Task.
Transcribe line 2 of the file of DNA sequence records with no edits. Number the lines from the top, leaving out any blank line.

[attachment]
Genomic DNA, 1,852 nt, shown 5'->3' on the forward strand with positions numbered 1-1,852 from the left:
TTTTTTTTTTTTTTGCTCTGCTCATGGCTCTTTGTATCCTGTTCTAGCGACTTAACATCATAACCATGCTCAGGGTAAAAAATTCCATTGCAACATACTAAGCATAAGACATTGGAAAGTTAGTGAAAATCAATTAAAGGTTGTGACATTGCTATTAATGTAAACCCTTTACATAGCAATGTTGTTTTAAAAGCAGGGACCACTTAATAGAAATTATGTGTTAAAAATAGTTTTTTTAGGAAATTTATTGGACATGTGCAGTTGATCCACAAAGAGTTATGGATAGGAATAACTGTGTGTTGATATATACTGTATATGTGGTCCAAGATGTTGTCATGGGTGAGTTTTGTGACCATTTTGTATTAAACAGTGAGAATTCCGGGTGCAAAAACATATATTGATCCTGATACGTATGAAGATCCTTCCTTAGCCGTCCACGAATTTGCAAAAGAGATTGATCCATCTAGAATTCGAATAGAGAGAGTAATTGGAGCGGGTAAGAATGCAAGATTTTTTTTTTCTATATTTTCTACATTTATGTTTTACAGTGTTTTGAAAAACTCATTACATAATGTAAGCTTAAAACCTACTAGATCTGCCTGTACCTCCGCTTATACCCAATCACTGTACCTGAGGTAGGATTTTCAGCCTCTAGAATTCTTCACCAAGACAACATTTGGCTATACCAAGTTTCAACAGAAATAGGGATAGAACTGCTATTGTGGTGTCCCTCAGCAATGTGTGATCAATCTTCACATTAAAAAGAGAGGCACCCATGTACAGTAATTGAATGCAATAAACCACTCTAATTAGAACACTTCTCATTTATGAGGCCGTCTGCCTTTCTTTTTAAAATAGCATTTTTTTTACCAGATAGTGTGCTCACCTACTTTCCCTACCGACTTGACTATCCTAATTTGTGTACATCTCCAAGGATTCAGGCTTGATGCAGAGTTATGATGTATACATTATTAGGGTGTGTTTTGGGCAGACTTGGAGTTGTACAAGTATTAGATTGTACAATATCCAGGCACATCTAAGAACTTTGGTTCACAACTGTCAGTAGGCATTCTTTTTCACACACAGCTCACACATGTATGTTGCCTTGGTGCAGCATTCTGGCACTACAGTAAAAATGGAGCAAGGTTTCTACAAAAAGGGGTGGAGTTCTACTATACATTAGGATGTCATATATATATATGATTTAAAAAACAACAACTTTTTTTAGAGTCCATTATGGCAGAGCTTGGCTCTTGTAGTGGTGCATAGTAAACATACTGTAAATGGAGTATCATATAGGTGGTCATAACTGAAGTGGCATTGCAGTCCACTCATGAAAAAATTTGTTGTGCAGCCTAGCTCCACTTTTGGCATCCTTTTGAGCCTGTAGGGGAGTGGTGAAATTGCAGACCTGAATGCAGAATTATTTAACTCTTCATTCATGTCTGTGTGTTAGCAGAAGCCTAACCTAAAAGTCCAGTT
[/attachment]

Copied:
TTTTTTTTTTTTTTGCTCTGCTCATGGCTCTTTGTATCCTGTTCTAGCGACTTAACATCATAACCATGCTCAGGGTAAAAAATTCCATTGCAACATACTAAGCATAAGACATTGGAAAGTTAGTGAAAATCAATTAAAGGTTGTGACATTGCTATTAATGTAAACCCTTTACATAGCAATGTTGTTTTAAAAGCAGGGACCACTTAATAGAAATTATGTGTTAAAAATAGTTTTTTTAGGAAATTTATTGGACATGTGCAGTTGATCCACAAAGAGTTATGGATAGGAATAACTGTGTGTTGATATATACTGTATATGTGGTCCAAGATGTTGTCATGGGTGAGTTTTGTGACCATTTTGTATTAAACAGTGAGAATTCCGGGTGCAAAAACATATATTGATCCTGATACGTATGAAGATCCTTCCTTAGCCGTCCACGAATTTGCAAAAGAGATTGATCCATCTAGAATTCGAATAGAGAGAGTAATTGGAGCGGGTAAGAATGCAAGATTTTTTTTTTCTATATTTTCTACATTTATGTTTTACAGTGTTTTGAAAAACTCATTACATAATGTAAGCTTAAAACCTACTAGATCTGCCTGTACCTCCGCTTATACCCAATCACTGTACCTGAGGTAGGATTTTCAGCCTCTAGAATTCTTCACCAAGACAACATTTGGCTATACCAAGTTTCAACAGAAATAGGGATAGAACTGCTATTGTGGTGTCCCTCAGCAATGTGTGATCAATCTTCACATTAAAAAGAGAGGCACCCATGTACAGTAATTGAATGCAATAAACCACTCTAATTAGAACACTTCTCATTTATGAGGCCGTCTGCCTTTCTTTTTAAAATAGCATTTTTTTTACCAGATAGTGTGCTCACCTACTTTCCCTACCGACTTGACTATCCTAATTTGTGTACATCTCCAAGGATTCAGGCTTGATGCAGAGTTATGATGTATACATTATTAGGGTGTGTTTTGGGCAGACTTGGAGTTGTACAAGTATTAGATTGTACAATATCCAGGCACATCTAAGAACTTTGGTTCACAACTGTCAGTAGGCATTCTTTTTCACACACAGCTCACACATGTATGTTGCCTTGGTGCAGCATTCTGGCACTACAGTAAAAATGGAGCAAGGTTTCTACAAAAAGGGGTGGAGTTCTACTATACATTAGGATGTCATATATATATATGATTTAAAAAACAACAACTTTTTTTAGAGTCCATTATGGCAGAGCTTGGCTCTTGTAGTGGTGCATAGTAAACATACTGTAAATGGAGTATCATATAGGTGGTCATAACTGAAGTGGCATTGCAGTCCACTCATGAAAAAATTTGTTGTGCAGCCTAGCTCCACTTTTGGCATCCTTTTGAGCCTGTAGGGGAGTGGTGAAATTGCAGACCTGAATGCAGAATTATTTAACTCTTCATTCATGTCTGTGTGTTAGCAGAAGCCTAACCTAAAAGTCCAGTT